Please stop talking about private cloud

I made a presentation at yesterday’s conference on Developments with the Digital Oilfield in London. The title of my talk, “Why private cloud is a cul-de-sac of doom”, was somewhat tongue-in-cheek, and intended to be mildly provocative. However, I had a serious purpose, in that the words and terms we use to describe things are important in creating clarity and driving ideas. Misusing them dilutes their power and ultimately diminishes opportunities. In that context, the term “private cloud” is one that has minimal value and causes confusion.

In my talk, I referenced the NIST definition of cloud computing, and my version of the three key elements that embody the transformational impact of the cloud:

  • A usage-based payment model, whether that’s per user, per cycle, per cpu, or whatever
  • Rapid elasticity, or the ability to seamlessly grow and shrink your demand without needing to stop to add new hardware or software
  • No barrier to exit or entry

Given these criteria, it is hard to imagine having the need or resources to build a private cloud. Indeed, the NIST document states that private cloud applies when “the cloud infrastructure is provisioned for exclusive use by a single organization comprising multiple consumers (e.g., business units)”. This is somewhat poor, in that it masks the reality of the situation, and simply causes confusion. It also provides the opportunity for vendors to wrap up their existing technology and sell it under the new “private cloud” banner.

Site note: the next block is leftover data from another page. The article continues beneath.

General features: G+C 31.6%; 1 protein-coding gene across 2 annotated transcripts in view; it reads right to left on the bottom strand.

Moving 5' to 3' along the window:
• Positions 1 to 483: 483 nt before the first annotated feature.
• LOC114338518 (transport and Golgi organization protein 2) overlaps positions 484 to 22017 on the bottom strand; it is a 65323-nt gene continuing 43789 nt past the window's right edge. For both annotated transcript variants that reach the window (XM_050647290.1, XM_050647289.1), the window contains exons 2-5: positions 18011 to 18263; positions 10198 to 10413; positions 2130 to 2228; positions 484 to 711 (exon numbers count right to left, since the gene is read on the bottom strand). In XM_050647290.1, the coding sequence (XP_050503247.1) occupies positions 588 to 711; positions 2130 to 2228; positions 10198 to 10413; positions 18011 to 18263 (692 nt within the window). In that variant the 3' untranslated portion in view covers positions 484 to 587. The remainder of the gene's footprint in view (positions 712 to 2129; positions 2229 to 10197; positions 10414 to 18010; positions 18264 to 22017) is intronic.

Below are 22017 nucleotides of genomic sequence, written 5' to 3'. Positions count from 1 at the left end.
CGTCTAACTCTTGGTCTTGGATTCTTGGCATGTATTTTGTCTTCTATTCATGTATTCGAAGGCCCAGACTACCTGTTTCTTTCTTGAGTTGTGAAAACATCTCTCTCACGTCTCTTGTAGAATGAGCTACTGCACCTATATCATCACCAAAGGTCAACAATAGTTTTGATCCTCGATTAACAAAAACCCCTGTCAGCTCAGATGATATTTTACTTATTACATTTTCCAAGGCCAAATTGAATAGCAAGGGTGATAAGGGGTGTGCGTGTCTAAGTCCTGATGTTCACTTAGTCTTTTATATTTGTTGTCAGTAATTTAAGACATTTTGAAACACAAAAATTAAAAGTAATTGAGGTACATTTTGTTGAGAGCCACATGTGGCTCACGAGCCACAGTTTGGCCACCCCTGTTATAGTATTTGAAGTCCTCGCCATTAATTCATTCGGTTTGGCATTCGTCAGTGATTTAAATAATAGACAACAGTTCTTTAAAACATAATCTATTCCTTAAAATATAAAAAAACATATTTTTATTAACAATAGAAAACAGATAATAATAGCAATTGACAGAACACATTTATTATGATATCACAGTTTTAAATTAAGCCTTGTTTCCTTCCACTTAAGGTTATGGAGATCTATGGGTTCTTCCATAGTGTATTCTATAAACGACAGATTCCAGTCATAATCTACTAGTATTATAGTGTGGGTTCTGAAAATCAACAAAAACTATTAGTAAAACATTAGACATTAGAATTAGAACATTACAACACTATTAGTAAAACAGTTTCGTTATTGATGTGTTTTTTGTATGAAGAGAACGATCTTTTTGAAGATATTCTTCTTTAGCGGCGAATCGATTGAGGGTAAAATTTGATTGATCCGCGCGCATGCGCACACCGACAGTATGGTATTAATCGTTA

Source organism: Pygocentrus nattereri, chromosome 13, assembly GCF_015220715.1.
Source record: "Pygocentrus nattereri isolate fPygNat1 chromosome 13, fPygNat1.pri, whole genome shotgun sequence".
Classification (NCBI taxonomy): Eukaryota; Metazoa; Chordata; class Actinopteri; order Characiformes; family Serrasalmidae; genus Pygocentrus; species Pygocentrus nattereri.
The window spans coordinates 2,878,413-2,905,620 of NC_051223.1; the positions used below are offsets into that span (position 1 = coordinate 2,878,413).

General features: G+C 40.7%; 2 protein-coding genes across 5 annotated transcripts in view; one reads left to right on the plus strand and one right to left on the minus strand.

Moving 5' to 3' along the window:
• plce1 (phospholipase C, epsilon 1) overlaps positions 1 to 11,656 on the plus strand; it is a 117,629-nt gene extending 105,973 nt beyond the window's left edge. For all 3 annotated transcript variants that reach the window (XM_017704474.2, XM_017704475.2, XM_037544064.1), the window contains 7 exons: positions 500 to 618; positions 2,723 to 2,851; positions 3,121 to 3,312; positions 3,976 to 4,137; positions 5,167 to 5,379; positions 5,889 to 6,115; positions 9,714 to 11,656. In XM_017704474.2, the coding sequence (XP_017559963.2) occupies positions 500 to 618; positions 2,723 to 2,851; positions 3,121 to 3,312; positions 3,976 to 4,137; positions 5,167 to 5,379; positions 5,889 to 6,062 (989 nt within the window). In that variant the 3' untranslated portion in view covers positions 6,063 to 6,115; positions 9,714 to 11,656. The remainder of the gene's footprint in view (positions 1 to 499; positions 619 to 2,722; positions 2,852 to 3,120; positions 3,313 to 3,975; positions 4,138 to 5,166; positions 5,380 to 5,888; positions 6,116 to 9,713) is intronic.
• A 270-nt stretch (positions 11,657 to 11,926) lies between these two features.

That confusion was already clear during the conference, when one presenter claimed that they had built their own private cloud, and another claimed to have definitely seen one in the wild. What was being described in the first case was simply a data center built using cloud technologies, like virtualisation and automated deployment, and I suspect the latter was something similar.

While I have no doubt that the use of cloud technologies can significantly improve many current data centres, there’s tremendous value in reserving the term “cloud” for services that meet the criteria I’ve outlined above. Then, when we talk about moving a customer to the cloud, we can be sure that they are benefiting from the massive improvements that such a move can deliver, rather than the incremental improvements that arise from applying cloud technologies in their own data centres.